This week, PBS premiered part one of a four-part series on the Constitution. In it, Peter Sagal, host of NPR’s Wait, Wait, Don’t Tell Me, rode around America astride a decked-out flag motorcycle to investigate the Constitution in modern America. And the first leg of his journey was surprisingly good.
With a backdrop of spacious skies, amber waves of grain, and purple mountain majesties, Sagal highlights the vitality of the Constitution, exploring federalism in our unique republic.
Some great highlights:
- The Constitution is more than a document; it’s a way of life. In his ride, Sagal sees the Constitution everywhere: Citizens engage in policy debates, advocate for state laws, run businesses, shoot guns, and even flush toilets. The last thing James Madison (a.k.a. the Father of the Constitution) wanted for his handwork was for it to be a piece of paper that is never heeded. The Constitution is about how we live.
- The Constitution was revolutionary. The Constitution was the “hinge of history,” according to law professor Akhil Amar. Prior to the Constitution, America was a collection of potentially adversarial states. The Constitution knit them together into a flourishing nation of diverse self-governing states. It’s no wonder that the Constitution is the longest-lasting, most-imitated Constitution known to mankind.
- The federal government has limits. “The federal government could raise an army to invade Canada,” Sagal explains, “but it can’t arrest people for littering or give them a parking ticket.” That’s the beauty of enumerated powers. The Constitution divides powers vertically between state governments, and the federal government and further subdivides federal powers between three co-equal branches of the federal government. The federal government can perform a certain set of functions, but the states retain most power.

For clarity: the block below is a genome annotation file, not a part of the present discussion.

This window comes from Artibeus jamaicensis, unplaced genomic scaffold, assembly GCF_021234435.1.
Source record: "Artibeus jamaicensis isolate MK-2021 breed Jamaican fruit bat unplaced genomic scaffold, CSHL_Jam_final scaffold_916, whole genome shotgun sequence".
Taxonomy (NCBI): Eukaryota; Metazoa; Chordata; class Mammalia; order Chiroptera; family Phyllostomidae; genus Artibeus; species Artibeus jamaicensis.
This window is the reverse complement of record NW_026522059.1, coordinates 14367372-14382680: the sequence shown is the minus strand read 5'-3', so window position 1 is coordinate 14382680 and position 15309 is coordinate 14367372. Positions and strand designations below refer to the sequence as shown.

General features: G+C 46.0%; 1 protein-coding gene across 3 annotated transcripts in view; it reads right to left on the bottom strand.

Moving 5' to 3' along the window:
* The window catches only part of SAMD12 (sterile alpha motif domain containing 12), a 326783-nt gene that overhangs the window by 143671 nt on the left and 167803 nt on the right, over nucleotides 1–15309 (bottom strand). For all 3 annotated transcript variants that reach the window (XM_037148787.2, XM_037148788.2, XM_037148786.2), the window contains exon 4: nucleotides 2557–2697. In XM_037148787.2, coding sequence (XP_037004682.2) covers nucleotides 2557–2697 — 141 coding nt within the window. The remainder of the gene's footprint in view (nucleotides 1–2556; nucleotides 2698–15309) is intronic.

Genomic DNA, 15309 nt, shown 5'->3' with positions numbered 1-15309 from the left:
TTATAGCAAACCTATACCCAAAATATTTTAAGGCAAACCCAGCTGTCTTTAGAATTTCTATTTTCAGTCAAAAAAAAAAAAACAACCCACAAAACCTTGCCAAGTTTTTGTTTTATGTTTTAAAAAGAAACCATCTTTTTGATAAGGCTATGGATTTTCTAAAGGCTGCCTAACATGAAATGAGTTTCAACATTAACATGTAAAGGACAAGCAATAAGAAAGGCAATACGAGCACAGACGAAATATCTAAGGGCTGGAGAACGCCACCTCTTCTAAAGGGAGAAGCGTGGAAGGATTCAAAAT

But there are problems with Sagal’s presentation.
First, he admits that our Constitution limits the federal government, but he can’t exactly say what those limits are. Take federal regulations.
Sagal reveals that they are overwhelming and often absurd. Regulations call milk “oil” (when spilled) and allow only licensed dentists to transport dentures (which could theoretically keep Grandma from taking a Sunday drive).
But he never ponders whether the regulations are suitable for self-governing citizens or are steadily transforming us into subjects of an administrative state. Nor does he address the greatest problem with federal regulations: that they are laws made by unelected, unaccountable bureaucrats.
Instead Sagal asks: “Is the federal government going too far, or do these regulations serve a purpose?” This is a false dichotomy. Regulation may indeed have a legitimate purpose yet still be beyond the delegated powers of government.
Second, Sagal celebrates the big things that only a federal government can do. He makes much of the Hoover Dam, an impressive project completed during the Great Depression. But he never asks why today’s federal government can’t build anything like it.
Last year, columnist Charles Krauthammer challenged readers: “Name one thing of any note created by Obama’s Niagara of borrowed money. A modernized electric grid? Ports dredged to receive the larger ships soon to traverse a widened Panama Canal? Nothing of the sort.” All he could think of was Solyndra.
Today’s federal projects, from Boston’s “Big Dig” to D.C.’s Capitol Visitors Center to the Air Force’s tanker program, take years longer than expected and cost substantially more than they’re budgeted for. A government truly limited by the Constitution would be smaller and much more effective.
But let’s cut Sagal some slack. The Constitution is vital, vast, and deeply engrained in our way of life. And he has miles to go and three episodes left to find something the Constitution forbids.